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Metastasis stimulation by hypoxia and acidosis-induced extracellular lipid uptake is mediated by proteoglycan-dependent endocytosis

Menard, Julien A. LU ; Christianson, Helena C. LU ; Kucharzewska, Paulina LU ; Bourseau-Guilmain, Erika LU ; Svensson, Katrin J. LU ; Lindqvist, Eva LU ; Chandran, Vineesh Indira LU ; Kjellén, Lena; Welinder, Charlotte LU and Bengzon, Johan LU , et al. (2016) In Cancer Research 76(16). p.4828-4840
Abstract

Hypoxia and acidosis are inherent stress factors of the tumor microenvironment and have been linked to increased tumor aggressiveness and treatment resistance. Molecules involved in the adaptive mechanisms that drive stress-induced disease progression constitute interesting candidates of therapeutic intervention. Here, we provide evidence of a novel role of heparan sulfate proteoglycans (HSPG) in the adaptive response of tumor cells to hypoxia and acidosis through increased internalization of lipoproteins, resulting in a lipid-storing phenotype and enhanced tumor-forming capacity. Patient glioblastoma tumors and cells under hypoxic and acidic stress acquired a lipid droplet (LD)-loaded phenotype, and showed an increased recruitment of... (More)

Hypoxia and acidosis are inherent stress factors of the tumor microenvironment and have been linked to increased tumor aggressiveness and treatment resistance. Molecules involved in the adaptive mechanisms that drive stress-induced disease progression constitute interesting candidates of therapeutic intervention. Here, we provide evidence of a novel role of heparan sulfate proteoglycans (HSPG) in the adaptive response of tumor cells to hypoxia and acidosis through increased internalization of lipoproteins, resulting in a lipid-storing phenotype and enhanced tumor-forming capacity. Patient glioblastoma tumors and cells under hypoxic and acidic stress acquired a lipid droplet (LD)-loaded phenotype, and showed an increased recruitment of all major lipoproteins, HDL, LDL, and VLDL. Stress-induced LD accumulation was associated with increased spheroid-forming capacity during reoxygenation in vitro and lung metastatic potential in vivo. On a mechanistic level, we found no apparent effect of hypoxia on HSPGs, whereas lipoprotein receptors (VLDLR and SR-B1) were transiently upregulated by hypoxia. Importantly, however, using pharmacologic and genetic approaches, we show that stress-mediated lipoprotein uptake is highly dependent on intact HSPG expression. The functional relevance of HSPG in the context of tumor cell stress was evidenced by HSPG-dependent lipoprotein cell signaling activation through the ERK/MAPK pathway and by reversal of the LD-loaded phenotype by targeting of HSPGs. We conclude that HSPGs may have an important role in the adaptive response to major stress factors of the tumor microenvironment, with functional consequences on tumor cell signaling and metastatic potential.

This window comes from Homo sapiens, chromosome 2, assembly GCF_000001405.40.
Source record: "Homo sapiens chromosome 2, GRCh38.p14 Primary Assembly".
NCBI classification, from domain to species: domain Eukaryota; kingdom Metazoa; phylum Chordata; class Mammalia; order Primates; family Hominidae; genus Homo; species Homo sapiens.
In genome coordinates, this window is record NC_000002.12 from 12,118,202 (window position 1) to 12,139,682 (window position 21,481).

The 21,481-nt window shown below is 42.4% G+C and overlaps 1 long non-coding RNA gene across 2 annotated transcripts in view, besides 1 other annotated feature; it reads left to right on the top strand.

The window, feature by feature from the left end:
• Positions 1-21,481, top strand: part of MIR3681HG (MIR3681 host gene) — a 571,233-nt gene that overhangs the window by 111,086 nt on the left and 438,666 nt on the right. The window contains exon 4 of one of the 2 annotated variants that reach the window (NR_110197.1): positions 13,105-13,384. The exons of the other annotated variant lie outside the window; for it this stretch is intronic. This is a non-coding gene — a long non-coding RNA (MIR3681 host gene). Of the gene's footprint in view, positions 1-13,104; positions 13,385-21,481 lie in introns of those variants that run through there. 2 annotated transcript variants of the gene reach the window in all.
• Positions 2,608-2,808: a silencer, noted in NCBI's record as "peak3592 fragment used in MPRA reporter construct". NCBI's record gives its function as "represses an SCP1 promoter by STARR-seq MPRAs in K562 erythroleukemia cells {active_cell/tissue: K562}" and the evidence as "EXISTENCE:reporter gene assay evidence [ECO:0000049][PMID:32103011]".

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Cancer Research
volume
76
issue
16
pages
13 pages
publisher
American Association for Cancer Research
external identifiers
  • Scopus:84982182508
ISSN
0008-5472
DOI
10.1158/0008-5472.CAN-15-2831
language
English
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yes
id
8816f1fb-c286-4fc9-98d2-89f14c3766ab
date added to LUP
2016-09-05 17:02:56
date last changed
2016-11-28 11:53:03
@misc{8816f1fb-c286-4fc9-98d2-89f14c3766ab,
  abstract     = {<p>Hypoxia and acidosis are inherent stress factors of the tumor microenvironment and have been linked to increased tumor aggressiveness and treatment resistance. Molecules involved in the adaptive mechanisms that drive stress-induced disease progression constitute interesting candidates of therapeutic intervention. Here, we provide evidence of a novel role of heparan sulfate proteoglycans (HSPG) in the adaptive response of tumor cells to hypoxia and acidosis through increased internalization of lipoproteins, resulting in a lipid-storing phenotype and enhanced tumor-forming capacity. Patient glioblastoma tumors and cells under hypoxic and acidic stress acquired a lipid droplet (LD)-loaded phenotype, and showed an increased recruitment of all major lipoproteins, HDL, LDL, and VLDL. Stress-induced LD accumulation was associated with increased spheroid-forming capacity during reoxygenation in vitro and lung metastatic potential in vivo. On a mechanistic level, we found no apparent effect of hypoxia on HSPGs, whereas lipoprotein receptors (VLDLR and SR-B1) were transiently upregulated by hypoxia. Importantly, however, using pharmacologic and genetic approaches, we show that stress-mediated lipoprotein uptake is highly dependent on intact HSPG expression. The functional relevance of HSPG in the context of tumor cell stress was evidenced by HSPG-dependent lipoprotein cell signaling activation through the ERK/MAPK pathway and by reversal of the LD-loaded phenotype by targeting of HSPGs. We conclude that HSPGs may have an important role in the adaptive response to major stress factors of the tumor microenvironment, with functional consequences on tumor cell signaling and metastatic potential.</p>},
  author       = {Menard, Julien A. and Christianson, Helena C. and Kucharzewska, Paulina and Bourseau-Guilmain, Erika and Svensson, Katrin J. and Lindqvist, Eva and Chandran, Vineesh Indira and Kjellén, Lena and Welinder, Charlotte and Bengzon, Johan and Johansson, Maria C. and Belting, Mattias},
  issn         = {0008-5472},
  language     = {eng},
  month        = {08},
  number       = {16},
  pages        = {4828--4840},
  publisher    = {ARRAY(0x8db86c8)},
  series       = {Cancer Research},
  title        = {Metastasis stimulation by hypoxia and acidosis-induced extracellular lipid uptake is mediated by proteoglycan-dependent endocytosis},
  url          = {http://dx.doi.org/10.1158/0008-5472.CAN-15-2831},
  volume       = {76},
  year         = {2016},
}